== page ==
For the first 100 years or so of football’s history, there were very few tactics, and most of these revolved around the 2-3-5 formation. In the 1950s, the success of the Marvellous Magyars from Hungary, followed by the 1960s success of Alf Ramsay’s wingless wonders at club and country level saw a revolution in tactical formations. Since then we have had 4-4-2, 4-2-4, 4-3-3, 4-5-1, 4-1-2-1-2, 3-5-2, 5-3-2, Christmas Tree formations, sweeper systems, men in ‘the hole’ behind the forward(s) or ahead of the defence, but tonight in Prague saw the unveiling of what may be the world’s first strikeless formation, as Scotland manager Craig Levein unleashed his 5-5-0 strategy on the world. For those that did not watch, Scotland line up with Allan McGregor in goal, Alan Hutton, Stephen McManus, David Weir, Gary Caldwell and Steven Whittaker in defence, and James Morrison, Graham Dorrans, Darren Fletcher, Steven Naismith and Jamie Mackie in midfield. Although Fletcher is playing so deep, it might as well be 6-4-0.
This might have been an adequate tactic for one of the international minnows, against a nation with a great strikeforce, but the Czech Republic’s squad does not contain Milan Baros, who has two goals a game for the home side, nor Jan Koller, who has retired from the international scene. Instead, the forwards in their squad have just seven international goals in twenty caps between them, and on the night they start with Tomas Necid (6 in 17 games) and Lukas Magera, who is yet to score in his three caps, and has averaged less than six goals a season throughout his career. Meanwhile, the main goal threat in midfield is Tomas Rosicky, who has almost a goal every four games at this level, but he usually plays a much withdrawn role for the Czech republic these days, and his only international goals in the seventeen appearances he has made since the 2006 World Cup have been against Slovenia and San Marino.
As strategies go, it sets the stall out for what Scotland are trying to do. Try and stop the Czech Republic from scoring – and as if to emphasise how defensive Levein is today, the defence are playing about as deep as possible. But in doing so, it invites pressure on the defence, because as soon as you have the ball, you have two options – pass it out of defence, or try the aimless hoof. In both situations, you need some sort of attacking outlet, in order to hold the ball up, and bring others into play, and while both Mackie and Dorrans are attack minded players, Mackie is a winger/striker, who relies on others to hold the ball up for him, and Dorrans is the sort of attacking midfielder who needs a striker (or two) to pull a defence apart to create a gap for him to run into. Longer balls, and especially goal kicks are most likely to end up with the Czechs, and coming straight back.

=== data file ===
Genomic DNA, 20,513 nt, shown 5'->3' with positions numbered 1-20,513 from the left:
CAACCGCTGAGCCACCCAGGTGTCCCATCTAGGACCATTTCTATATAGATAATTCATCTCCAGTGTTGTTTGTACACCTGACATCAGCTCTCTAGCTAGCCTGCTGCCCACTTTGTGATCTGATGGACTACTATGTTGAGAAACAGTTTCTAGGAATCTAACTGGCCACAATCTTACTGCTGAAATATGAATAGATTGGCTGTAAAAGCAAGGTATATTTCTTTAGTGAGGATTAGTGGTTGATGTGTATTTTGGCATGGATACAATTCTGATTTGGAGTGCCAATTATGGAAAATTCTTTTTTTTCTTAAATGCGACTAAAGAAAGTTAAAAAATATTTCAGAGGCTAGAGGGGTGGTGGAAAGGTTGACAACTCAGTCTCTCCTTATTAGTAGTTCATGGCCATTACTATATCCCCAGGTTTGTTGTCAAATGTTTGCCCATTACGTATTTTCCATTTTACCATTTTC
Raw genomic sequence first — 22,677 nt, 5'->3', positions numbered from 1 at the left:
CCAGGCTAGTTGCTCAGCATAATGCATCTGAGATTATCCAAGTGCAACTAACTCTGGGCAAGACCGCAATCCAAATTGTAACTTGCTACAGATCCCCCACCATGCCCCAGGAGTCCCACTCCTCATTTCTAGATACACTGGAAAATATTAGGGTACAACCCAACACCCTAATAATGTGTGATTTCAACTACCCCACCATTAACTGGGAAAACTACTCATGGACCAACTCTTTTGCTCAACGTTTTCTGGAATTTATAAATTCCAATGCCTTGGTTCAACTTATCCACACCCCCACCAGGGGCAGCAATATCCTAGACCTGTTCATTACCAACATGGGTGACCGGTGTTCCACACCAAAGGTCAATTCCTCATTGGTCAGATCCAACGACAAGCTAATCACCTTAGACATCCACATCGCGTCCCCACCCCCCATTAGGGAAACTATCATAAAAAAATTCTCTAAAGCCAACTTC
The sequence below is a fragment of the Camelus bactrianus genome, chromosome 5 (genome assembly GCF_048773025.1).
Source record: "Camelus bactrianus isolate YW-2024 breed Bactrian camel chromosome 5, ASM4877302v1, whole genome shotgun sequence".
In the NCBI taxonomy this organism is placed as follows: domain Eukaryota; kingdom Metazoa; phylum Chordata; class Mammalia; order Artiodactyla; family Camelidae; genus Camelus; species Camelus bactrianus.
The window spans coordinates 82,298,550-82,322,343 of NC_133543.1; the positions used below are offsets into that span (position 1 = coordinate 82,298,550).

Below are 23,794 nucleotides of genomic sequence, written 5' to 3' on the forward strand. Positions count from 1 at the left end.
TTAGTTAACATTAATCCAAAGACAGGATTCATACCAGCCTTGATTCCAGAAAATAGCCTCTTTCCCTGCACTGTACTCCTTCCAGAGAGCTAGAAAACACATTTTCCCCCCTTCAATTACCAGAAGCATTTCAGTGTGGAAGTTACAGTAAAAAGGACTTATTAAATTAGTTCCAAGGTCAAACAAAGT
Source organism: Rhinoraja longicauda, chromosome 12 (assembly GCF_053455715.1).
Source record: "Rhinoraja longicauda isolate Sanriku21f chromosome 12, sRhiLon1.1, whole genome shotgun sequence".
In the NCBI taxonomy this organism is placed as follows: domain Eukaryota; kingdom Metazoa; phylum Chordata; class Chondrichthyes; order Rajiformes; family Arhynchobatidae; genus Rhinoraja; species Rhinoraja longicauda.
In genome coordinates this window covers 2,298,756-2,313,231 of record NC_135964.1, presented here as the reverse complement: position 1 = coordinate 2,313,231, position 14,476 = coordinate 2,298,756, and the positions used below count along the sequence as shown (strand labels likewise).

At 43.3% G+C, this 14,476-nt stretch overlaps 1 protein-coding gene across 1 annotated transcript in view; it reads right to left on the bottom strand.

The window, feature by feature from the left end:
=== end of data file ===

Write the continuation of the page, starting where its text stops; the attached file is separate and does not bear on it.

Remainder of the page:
As the game begins, Mackie, Morrison and Whittaker all try to release a “forward” only to find that there are no players there. It is frustrating the players, none of whom will have used this system before. It allows no chance for a genuine counter-attack, and more importantly, it is giving the defence little to no respite. As a result, the Czechs are creating a lot of chances, and despite the lack of strong forwards, the home side look capable of scoring. Roman Hubnik has a chance from a flick on that McGregor is equal to, and Necid’s goalbound shot is blocked by a combination of McGregor and McManus. Tomas Rosicky tries to con the referee from a minor push in the box, but he is unimpressed. It takes almost thirty minutes for Scotland to have their first attack. As they approach the penalty area, the ball goes wide, (because there are no yellow shirts anywhere else to aim for), and the attack breaks down, with no main striker in there. Mackie has been on great form for Queens Park Rangers this season, but every time a cross comes in, it is Mackie who is delivering the ball, and even with little threats from the Scottish “attack”, the home defence looks a little shaky. You can certainly see how they lost 1-0 at home to Lithuania last month, and why Levein has not tried to replicate their counter-attacking formation is anyone’s guess.